Journal of Comparative Neurology

Cover image for Vol. 523 Issue 12


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Online ISSN: 1096-9861

Mushroom Bodies


A century of studies on insect brains from the Journal of Comparative Neurology

Reflecting its title, comparative studies on insect brains have had a long history in the Journal of Comparative Neurology. Mushroom bodies have received particular attention. An early report by Kenyon (1896) on the honeybee Apis mellifica was the first to use Golgi impregnation studies on an insect brain. Amongst other cell types, it reports fibers of intrinsic ganglion cells, later renamed Kenyon cells (Strausfeld, 1976), that receive input at their dendrites in the calyces and have axons that fasciculate in a stalk, or pedunculus, to terminate in the lobes. These structures are conserved in different insects, those in flies now identified as important structures in olfactory learning and memory. Different morphological classes of Kenyon cells emerge sequentially, those in the house cricket Gryllus bimaculatus adding even in the adult as an especially clear example of secondary neurogenesis in that species (Marshaly et al., 2008).

The panels above reproduce illustrations from Kenyon’s (1896) early account: (A) micrographs from copper-copper-hematoxylin stained wax sections of honeybee brains is on the left side of (B) a diagram of cell types color-coded for their type (e.g. red: cells and axons associated with the mushroom bodies).

(C) Confocal image of adult cricket brains (from Mashaly et al., 2008) double-labeled with phalloidin to detect f-actin (green) and anti-tubulin (magenta). Mushroom bodies and neighboring neuropils in the perikaryal layer (PL), with fiber bundles of Kenyon cell axons descending to the lateral parts of the pedunculus. In the central core (thick arrow) f-actin labeling is preponderant. Synaptic neuropils of the calyx (anterior, AC; posterior PC) and other brain regions contain considerable amounts of f-actin. A conical cluster of sprouting cells and an associated compact central core of emerging axons shows strong phalloidin f-actin labeling, surrounded by circumferential fiber bundles (arrowheads) from older Kenyon cells.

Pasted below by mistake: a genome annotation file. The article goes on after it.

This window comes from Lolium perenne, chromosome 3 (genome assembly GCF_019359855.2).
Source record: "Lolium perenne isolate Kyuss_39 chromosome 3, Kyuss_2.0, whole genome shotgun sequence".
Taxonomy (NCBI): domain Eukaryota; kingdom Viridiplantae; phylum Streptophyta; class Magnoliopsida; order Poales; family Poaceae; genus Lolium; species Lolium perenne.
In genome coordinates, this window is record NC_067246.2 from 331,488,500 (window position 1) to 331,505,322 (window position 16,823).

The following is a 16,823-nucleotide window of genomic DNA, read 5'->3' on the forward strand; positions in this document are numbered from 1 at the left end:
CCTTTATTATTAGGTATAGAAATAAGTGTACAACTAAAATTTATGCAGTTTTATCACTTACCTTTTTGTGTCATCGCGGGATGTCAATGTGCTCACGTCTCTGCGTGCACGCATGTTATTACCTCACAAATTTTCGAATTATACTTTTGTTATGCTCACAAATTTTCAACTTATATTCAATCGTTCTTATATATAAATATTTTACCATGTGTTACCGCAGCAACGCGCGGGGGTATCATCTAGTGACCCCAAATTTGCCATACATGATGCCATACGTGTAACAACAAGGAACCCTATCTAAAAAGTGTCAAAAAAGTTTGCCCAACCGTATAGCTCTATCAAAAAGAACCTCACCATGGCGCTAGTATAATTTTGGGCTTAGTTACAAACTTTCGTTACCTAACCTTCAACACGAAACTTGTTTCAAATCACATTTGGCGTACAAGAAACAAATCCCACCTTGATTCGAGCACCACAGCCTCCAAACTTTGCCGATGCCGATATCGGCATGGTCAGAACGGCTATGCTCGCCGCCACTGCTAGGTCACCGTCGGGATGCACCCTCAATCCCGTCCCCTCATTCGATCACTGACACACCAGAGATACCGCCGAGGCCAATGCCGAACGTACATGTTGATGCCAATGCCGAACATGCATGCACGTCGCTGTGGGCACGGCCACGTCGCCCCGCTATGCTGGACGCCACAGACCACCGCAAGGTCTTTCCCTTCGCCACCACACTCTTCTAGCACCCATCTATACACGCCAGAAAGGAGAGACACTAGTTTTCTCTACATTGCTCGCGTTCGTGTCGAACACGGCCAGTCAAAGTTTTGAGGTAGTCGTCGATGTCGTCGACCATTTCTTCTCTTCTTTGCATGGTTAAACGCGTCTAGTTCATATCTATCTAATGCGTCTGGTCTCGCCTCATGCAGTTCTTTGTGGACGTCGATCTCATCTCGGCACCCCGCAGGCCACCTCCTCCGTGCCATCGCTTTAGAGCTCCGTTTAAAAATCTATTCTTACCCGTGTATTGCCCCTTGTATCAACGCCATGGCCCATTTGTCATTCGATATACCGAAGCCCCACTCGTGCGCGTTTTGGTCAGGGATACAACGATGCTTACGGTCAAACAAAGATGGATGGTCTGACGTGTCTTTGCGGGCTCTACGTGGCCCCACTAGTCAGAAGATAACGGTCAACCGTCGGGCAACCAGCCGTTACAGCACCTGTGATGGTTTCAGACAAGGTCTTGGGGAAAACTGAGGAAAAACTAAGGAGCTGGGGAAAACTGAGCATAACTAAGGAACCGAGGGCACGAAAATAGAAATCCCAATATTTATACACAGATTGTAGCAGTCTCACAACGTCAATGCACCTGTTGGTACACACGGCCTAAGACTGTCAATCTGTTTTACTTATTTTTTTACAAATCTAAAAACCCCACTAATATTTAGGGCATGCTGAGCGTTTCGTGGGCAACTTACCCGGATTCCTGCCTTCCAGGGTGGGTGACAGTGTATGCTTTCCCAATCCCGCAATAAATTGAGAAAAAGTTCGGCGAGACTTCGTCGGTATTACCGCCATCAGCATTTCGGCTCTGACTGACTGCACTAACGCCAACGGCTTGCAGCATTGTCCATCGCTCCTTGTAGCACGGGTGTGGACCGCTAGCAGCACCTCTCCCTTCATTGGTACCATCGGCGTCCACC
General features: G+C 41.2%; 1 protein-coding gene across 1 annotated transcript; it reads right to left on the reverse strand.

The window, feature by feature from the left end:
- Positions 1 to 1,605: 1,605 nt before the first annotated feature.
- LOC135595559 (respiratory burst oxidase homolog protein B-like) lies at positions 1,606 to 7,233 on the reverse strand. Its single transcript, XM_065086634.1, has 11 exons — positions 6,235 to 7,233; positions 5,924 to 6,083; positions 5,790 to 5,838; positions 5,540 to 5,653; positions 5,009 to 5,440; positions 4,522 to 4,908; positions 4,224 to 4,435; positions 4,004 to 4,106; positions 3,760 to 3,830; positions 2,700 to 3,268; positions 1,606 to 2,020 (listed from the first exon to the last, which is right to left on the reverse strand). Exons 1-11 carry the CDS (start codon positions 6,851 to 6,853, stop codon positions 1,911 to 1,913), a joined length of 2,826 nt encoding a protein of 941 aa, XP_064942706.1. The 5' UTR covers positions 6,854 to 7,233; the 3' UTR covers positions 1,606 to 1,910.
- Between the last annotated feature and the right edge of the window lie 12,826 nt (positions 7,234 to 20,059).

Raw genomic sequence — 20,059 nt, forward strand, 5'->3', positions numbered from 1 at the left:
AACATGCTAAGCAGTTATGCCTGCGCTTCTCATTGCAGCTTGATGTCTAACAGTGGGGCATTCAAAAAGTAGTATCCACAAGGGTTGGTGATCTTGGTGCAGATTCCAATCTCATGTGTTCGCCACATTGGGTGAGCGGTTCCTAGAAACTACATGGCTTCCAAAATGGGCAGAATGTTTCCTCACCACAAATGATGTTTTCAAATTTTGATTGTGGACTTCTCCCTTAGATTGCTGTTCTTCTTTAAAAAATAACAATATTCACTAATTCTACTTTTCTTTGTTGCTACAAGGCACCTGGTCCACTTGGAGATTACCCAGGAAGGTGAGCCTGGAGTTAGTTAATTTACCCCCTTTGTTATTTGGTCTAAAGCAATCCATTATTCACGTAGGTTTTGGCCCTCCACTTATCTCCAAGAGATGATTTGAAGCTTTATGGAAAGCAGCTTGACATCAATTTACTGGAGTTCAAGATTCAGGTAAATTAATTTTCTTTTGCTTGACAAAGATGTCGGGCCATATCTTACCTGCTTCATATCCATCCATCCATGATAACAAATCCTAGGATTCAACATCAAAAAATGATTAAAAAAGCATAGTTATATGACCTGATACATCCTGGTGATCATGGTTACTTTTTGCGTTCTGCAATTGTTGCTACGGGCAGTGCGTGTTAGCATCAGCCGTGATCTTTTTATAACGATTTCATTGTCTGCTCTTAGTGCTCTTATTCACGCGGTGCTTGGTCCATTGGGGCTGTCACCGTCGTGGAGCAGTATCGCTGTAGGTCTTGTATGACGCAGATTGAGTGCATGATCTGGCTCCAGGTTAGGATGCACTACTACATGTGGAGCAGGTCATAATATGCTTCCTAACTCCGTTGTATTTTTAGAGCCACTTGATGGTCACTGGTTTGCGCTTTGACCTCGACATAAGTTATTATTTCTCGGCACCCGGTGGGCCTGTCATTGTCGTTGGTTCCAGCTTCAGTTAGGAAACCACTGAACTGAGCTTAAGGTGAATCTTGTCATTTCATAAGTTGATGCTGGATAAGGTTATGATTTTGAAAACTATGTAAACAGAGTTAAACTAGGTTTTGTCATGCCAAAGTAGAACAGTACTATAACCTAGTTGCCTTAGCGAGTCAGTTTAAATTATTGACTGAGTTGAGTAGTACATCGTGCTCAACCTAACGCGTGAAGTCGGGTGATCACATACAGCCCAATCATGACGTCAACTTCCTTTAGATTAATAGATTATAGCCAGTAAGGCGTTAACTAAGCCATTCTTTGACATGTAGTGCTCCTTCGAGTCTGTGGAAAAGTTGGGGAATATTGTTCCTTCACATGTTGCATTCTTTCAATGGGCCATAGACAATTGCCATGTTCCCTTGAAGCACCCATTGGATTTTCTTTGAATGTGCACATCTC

Kenyon FC. 1896. The brain of the bee. A preliminary contribution to the morphology of the nervous system of the Arthropoda. J Comp Neurol 6:133-210. Mashaly A, Winkler M, Frambach I, Gras H, Schürmann FW. 2008.

Sprouting interneurons in mushroom bodies of adult cricket brains. J Comp Neurol 508:153-174. Strausfeld NJ. 1976.

Atlas of an Insect Brain. Springer-Verlag, Berlin, Heidelberg.

Virtual Issue

The brain of the bee. A preliminary contribution to the morphology of the nervous system of the arthropoda
F. C. Kenyon Ph.D.

Sprouting interneurons in mushroom bodies of adult cricket brains
Ashraf Mashaly, Margret Winkler, Ina Frambach, Heribert Gras, Friedrich-Wilhelm Schürmann

Ground plan of the insect mushroom body: functional and evolutionary implications
Nicholas J. Strausfeld, Irina Sinakevitch, Sheena M. Brown, Sarah M. Farris

Different classes of input and output neurons reveal new features in microglomeruli of the adult Drosophila mushroom body calyx
Zhiyuan Lu, Hiromu Tanimoto and Ian A. Meinertzhagen

CaMKII is differentially localized in synaptic regions of kenyon cells within the mushroom bodies of the honeybee brain
Elisabeth Pasch, Thomas Sebastian Muenz and Wolfgang Rössler

Developmental expression of cell recognition molecules in the mushroom body and antennal lobe of the locust Locusta migratoria
René Eickhoff and Gerd Bicker

Compartmentalization of the precheliceral neuroectoderm in the spider Cupiennius salei: Development of the arcuate body, optic ganglia, and mushroom body
Carola Doeffinger, Volker Hartenstein and Angelika Stollewerk

Synaptic organization in the adult Drosophila mushroom body calyx
Florian Leiss, Claudia Groh, Nancy J. Butcher, Ian A. Meinertzhagen and Gaia Tavosanis